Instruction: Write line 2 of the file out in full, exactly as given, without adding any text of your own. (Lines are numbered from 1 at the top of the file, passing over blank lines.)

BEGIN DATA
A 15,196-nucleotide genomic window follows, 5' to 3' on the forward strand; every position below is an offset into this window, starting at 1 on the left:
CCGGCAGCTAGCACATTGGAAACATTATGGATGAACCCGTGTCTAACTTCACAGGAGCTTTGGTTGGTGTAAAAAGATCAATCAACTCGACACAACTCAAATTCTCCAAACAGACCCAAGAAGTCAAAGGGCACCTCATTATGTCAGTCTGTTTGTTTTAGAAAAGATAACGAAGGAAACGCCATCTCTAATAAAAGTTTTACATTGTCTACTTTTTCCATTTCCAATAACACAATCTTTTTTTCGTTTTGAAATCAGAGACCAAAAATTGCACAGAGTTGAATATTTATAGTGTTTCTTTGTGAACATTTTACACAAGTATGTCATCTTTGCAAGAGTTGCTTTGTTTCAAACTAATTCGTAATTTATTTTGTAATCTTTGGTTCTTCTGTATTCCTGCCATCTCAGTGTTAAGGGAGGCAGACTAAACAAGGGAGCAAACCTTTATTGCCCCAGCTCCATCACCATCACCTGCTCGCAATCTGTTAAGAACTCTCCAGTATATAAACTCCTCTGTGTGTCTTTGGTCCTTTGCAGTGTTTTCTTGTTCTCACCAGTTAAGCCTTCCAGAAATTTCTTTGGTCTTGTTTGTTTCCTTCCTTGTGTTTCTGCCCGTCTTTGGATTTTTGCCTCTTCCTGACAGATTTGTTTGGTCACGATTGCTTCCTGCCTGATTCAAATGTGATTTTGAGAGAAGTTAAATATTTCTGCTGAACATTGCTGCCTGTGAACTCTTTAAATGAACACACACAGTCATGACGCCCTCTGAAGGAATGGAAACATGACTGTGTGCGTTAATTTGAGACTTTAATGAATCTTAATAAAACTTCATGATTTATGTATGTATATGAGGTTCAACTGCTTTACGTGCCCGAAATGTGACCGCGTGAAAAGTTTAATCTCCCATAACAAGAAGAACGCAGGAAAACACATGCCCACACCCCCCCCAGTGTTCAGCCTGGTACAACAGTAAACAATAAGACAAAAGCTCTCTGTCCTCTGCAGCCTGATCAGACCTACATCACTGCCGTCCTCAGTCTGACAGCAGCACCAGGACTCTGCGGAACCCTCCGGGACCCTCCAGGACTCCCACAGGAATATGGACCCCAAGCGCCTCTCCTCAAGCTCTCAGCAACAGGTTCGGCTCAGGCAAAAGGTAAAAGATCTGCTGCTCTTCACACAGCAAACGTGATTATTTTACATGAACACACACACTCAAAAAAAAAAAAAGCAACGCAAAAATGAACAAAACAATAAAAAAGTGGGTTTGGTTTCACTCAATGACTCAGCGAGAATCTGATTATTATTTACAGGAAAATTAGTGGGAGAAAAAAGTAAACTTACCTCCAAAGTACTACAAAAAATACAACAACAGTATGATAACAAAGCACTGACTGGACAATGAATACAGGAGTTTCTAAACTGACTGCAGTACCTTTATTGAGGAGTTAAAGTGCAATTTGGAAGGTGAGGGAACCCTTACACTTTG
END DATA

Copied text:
CCGGCAGCTAGCACATTGGAAACATTATGGATGAACCCGTGTCTAACTTCACAGGAGCTTTGGTTGGTGTAAAAAGATCAATCAACTCGACACAACTCAAATTCTCCAAACAGACCCAAGAAGTCAAAGGGCACCTCATTATGTCAGTCTGTTTGTTTTAGAAAAGATAACGAAGGAAACGCCATCTCTAATAAAAGTTTTACATTGTCTACTTTTTCCATTTCCAATAACACAATCTTTTTTTCGTTTTGAAATCAGAGACCAAAAATTGCACAGAGTTGAATATTTATAGTGTTTCTTTGTGAACATTTTACACAAGTATGTCATCTTTGCAAGAGTTGCTTTGTTTCAAACTAATTCGTAATTTATTTTGTAATCTTTGGTTCTTCTGTATTCCTGCCATCTCAGTGTTAAGGGAGGCAGACTAAACAAGGGAGCAAACCTTTATTGCCCCAGCTCCATCACCATCACCTGCTCGCAATCTGTTAAGAACTCTCCAGTATATAAACTCCTCTGTGTGTCTTTGGTCCTTTGCAGTGTTTTCTTGTTCTCACCAGTTAAGCCTTCCAGAAATTTCTTTGGTCTTGTTTGTTTCCTTCCTTGTGTTTCTGCCCGTCTTTGGATTTTTGCCTCTTCCTGACAGATTTGTTTGGTCACGATTGCTTCCTGCCTGATTCAAATGTGATTTTGAGAGAAGTTAAATATTTCTGCTGAACATTGCTGCCTGTGAACTCTTTAAATGAACACACACAGTCATGACGCCCTCTGAAGGAATGGAAACATGACTGTGTGCGTTAATTTGAGACTTTAATGAATCTTAATAAAACTTCATGATTTATGTATGTATATGAGGTTCAACTGCTTTACGTGCCCGAAATGTGACCGCGTGAAAAGTTTAATCTCCCATAACAAGAAGAACGCAGGAAAACACATGCCCACACCCCCCCCAGTGTTCAGCCTGGTACAACAGTAAACAATAAGACAAAAGCTCTCTGTCCTCTGCAGCCTGATCAGACCTACATCACTGCCGTCCTCAGTCTGACAGCAGCACCAGGACTCTGCGGAACCCTCCGGGACCCTCCAGGACTCCCACAGGAATATGGACCCCAAGCGCCTCTCCTCAAGCTCTCAGCAACAGGTTCGGCTCAGGCAAAAGGTAAAAGATCTGCTGCTCTTCACACAGCAAACGTGATTATTTTACATGAACACACACACTCAAAAAAAAAAAAAGCAACGCAAAAATGAACAAAACAATAAAAAAGTGGGTTTGGTTTCACTCAATGACTCAGCGAGAATCTGATTATTATTTACAGGAAAATTAGTGGGAGAAAAAAGTAAACTTACCTCCAAAGTACTACAAAAAATACAACAACAGTATGATAACAAAGCACTGACTGGACAATGAATACAGGAGTTTCTAAACTGACTGCAGTACCTTTATTGAGGAGTTAAAGTGCAATTTGGAAGGTGAGGGAACCCTTACACTTTG